Conclusions and Clinical Relevance—Results suggested that although overall yearly mortality ratio did not significantly increase during the study, the risk of death attributable to respiratory tract disorders was increased during most years, compared with risk of death during 1994. The increased rates of fatal respiratory tract disorders may also reflect increased rates of non-fatal respiratory tract disorders, which would be expected to have adverse production effects in surviving animals. (J Am Vet Med Assoc 2001;219:1122–1127)

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in Journal of the American Veterinary Medical Association

Abstract

Objective—To evaluate biosecurity practices of cowcalf producers.

Design—Cross-sectional survey.

Sample Population—2,713 cow-calf operations were used in phase 1 of the study, and 1,190 cow-calf operations were used in phase 2.

Procedure—Producers were contacted for a personal interview between Dec 30, 1996 and Feb 3, 1997 regarding their management practices. Noninstitutional operations with 1 or more beef cows were eligible to participate in the study. Producers who participated in the first phase of the study and who had ≥ 5 beef cows were requested to continue in the study and were contacted by a veterinarian or animal health technician who administered further questionnaires. All contacts for the second phase of the study were made between Mar 3, 1997 and Apr 30, 1997. Additional data on use of various vaccines, testing of imported cattle for brucellosis, Mycobacterium paratuberculosis, bovine viral diarrhea, and tuberculosis as well as potential for feed contamination were collected during the second phase of the study.

Results—Producers commonly engaged in management practices that increased risk of introducing disease to their cattle such as importing cattle, failing to quarantine imported cattle, and communal grazing. Producers inconsistently adjusted for the increased risk of their management practices by increasing the types of vaccines given, increasing the quarantine time or proportion of imported animals quarantined, or increasing testing for various diseases in imported animals.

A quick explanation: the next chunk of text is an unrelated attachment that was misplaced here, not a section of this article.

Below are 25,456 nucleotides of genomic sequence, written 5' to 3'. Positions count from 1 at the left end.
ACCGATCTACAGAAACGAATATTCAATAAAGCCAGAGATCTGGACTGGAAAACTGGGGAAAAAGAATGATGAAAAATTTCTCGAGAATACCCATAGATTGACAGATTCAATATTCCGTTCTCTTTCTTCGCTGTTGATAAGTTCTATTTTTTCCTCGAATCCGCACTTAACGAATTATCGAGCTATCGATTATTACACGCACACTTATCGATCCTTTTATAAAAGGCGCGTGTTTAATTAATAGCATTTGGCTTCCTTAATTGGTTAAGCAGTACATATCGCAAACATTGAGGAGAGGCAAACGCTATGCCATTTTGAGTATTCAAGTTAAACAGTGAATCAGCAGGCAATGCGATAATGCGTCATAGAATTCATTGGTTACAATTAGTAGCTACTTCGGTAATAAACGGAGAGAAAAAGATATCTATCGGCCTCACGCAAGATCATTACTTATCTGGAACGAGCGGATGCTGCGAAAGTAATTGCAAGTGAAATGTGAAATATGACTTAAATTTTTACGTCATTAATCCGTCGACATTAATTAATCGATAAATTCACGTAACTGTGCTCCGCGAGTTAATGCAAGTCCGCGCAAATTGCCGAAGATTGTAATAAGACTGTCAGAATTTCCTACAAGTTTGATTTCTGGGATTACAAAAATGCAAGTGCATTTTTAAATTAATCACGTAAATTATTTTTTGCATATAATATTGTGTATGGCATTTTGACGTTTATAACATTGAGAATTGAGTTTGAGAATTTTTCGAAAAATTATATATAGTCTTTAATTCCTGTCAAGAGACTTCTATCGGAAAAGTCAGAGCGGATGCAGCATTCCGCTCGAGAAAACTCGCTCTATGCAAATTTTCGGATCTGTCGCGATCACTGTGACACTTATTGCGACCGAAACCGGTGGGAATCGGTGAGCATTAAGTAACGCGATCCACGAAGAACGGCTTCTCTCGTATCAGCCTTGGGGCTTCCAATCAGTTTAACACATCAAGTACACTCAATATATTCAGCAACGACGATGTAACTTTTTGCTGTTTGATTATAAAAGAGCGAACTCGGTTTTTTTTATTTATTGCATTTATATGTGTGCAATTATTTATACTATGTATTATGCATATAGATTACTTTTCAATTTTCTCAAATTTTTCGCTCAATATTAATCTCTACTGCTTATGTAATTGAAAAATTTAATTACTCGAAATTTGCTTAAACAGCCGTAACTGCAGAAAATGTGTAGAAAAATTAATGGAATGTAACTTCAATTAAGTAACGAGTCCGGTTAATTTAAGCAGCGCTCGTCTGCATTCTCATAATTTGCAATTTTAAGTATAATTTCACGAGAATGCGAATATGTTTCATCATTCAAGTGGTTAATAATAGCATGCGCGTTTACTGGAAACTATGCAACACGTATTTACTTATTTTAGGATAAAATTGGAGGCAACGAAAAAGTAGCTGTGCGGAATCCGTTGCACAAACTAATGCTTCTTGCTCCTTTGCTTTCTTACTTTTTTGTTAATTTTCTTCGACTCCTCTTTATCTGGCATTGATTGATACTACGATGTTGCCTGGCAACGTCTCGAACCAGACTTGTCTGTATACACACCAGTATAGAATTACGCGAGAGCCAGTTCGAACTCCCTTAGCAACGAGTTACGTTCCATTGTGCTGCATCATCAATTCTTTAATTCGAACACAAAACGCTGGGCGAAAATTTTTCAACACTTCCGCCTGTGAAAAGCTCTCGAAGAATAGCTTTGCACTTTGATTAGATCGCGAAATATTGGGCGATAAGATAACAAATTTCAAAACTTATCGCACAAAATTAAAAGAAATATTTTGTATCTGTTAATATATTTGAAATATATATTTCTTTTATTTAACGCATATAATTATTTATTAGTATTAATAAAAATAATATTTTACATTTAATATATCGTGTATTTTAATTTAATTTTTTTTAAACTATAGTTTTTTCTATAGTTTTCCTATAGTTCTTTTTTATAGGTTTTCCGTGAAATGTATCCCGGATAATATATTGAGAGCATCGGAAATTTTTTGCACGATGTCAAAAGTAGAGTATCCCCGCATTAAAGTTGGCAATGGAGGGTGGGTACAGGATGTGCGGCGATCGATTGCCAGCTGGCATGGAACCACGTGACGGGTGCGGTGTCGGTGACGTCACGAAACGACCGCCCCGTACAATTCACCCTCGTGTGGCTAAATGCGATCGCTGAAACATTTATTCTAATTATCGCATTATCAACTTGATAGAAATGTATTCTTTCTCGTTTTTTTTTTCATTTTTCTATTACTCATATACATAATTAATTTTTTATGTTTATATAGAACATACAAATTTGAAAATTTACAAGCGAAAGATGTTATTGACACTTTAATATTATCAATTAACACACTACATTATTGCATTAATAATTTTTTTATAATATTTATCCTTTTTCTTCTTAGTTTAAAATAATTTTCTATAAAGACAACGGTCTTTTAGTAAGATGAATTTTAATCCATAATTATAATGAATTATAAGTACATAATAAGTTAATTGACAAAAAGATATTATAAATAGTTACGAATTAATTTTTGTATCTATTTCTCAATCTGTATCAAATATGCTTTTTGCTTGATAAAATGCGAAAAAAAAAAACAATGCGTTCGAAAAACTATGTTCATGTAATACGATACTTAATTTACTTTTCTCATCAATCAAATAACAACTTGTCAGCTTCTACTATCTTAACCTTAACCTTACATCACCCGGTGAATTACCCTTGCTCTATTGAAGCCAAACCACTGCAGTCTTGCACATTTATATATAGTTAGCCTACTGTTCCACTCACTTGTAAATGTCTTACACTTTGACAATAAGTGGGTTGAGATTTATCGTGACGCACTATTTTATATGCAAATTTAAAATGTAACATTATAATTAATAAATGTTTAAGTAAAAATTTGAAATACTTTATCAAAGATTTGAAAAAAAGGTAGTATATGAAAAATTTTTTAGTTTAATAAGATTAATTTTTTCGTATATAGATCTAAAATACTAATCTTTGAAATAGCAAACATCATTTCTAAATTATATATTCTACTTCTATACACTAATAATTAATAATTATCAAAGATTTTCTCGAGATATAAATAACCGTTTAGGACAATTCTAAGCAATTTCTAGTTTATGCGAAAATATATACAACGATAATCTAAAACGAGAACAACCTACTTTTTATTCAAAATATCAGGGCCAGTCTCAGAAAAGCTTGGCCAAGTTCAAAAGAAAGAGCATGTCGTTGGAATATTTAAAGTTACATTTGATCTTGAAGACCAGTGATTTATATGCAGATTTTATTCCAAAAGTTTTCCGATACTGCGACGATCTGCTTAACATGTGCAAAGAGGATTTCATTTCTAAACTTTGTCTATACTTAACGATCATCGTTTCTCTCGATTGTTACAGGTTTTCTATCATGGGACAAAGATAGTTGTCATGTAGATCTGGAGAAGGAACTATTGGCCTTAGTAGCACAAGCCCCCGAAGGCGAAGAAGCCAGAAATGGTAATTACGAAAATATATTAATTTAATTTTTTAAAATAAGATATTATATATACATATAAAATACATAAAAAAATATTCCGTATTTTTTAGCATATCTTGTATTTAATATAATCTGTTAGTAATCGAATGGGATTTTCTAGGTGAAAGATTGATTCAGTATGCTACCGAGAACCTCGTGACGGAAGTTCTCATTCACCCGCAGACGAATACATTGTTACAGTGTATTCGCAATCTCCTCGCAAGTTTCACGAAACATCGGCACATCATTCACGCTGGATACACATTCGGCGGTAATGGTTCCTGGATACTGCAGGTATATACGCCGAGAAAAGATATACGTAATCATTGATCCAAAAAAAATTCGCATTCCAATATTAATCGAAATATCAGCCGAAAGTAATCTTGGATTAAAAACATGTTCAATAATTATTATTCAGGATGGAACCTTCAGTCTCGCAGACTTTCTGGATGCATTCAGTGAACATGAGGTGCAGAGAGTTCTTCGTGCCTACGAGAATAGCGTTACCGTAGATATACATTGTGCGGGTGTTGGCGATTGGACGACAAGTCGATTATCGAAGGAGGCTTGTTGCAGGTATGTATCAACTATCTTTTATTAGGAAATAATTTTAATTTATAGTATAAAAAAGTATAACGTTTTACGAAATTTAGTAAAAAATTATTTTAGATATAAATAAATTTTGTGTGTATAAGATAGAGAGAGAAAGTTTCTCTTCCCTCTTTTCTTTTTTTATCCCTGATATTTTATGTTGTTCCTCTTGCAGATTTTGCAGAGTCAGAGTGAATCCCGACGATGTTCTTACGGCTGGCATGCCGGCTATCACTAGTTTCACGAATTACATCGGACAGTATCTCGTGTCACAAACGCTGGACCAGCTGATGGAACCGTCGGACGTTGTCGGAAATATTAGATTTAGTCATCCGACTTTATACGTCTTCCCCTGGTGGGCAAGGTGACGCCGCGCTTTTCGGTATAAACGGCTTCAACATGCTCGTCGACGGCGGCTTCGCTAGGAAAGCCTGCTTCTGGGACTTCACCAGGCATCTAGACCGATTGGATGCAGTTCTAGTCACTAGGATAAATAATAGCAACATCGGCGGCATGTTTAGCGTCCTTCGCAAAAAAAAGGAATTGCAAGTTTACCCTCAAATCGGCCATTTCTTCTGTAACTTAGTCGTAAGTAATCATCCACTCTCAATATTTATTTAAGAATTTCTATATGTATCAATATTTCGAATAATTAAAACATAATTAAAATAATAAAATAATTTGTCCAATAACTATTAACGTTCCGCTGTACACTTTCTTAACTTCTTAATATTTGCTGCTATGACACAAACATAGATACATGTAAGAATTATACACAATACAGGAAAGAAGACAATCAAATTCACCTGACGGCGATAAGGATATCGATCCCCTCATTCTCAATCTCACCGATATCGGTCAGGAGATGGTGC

Conclusions and Clinical Relevance—Cow-calf herds are at risk for disease exposure from outside sources when cattle are introduced to the herd, and producers do not always adjust management practices such as vaccination schedules and quarantine procedures appropriately to minimize this risk. Veterinary involvement in education of producers regarding biosecurity risks and development of rational and economical biosecurity plans is needed. (J Am Vet Med Assoc 2000;217:185–189)

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in Journal of the American Veterinary Medical Association
in American Journal of Veterinary Research

Abstract

Objective—To evaluate the effectiveness of various sampling techniques for determining antimicrobial resistance patterns in Escherichia coli isolated from feces of feedlot cattle.

Sample Population—Fecal samples obtained from 328 beef steers and 6 feedlot pens in which the cattle resided.

Procedure—Single fecal samples were collected from the rectum of each steer and from floors of pens in which the cattle resided. Fecal material from each single sample was combined into pools containing 5 and 10 samples. Five isolates of Escherichia coli from each single sample and each pooled sample were tested for susceptibility to 17 antimicrobials.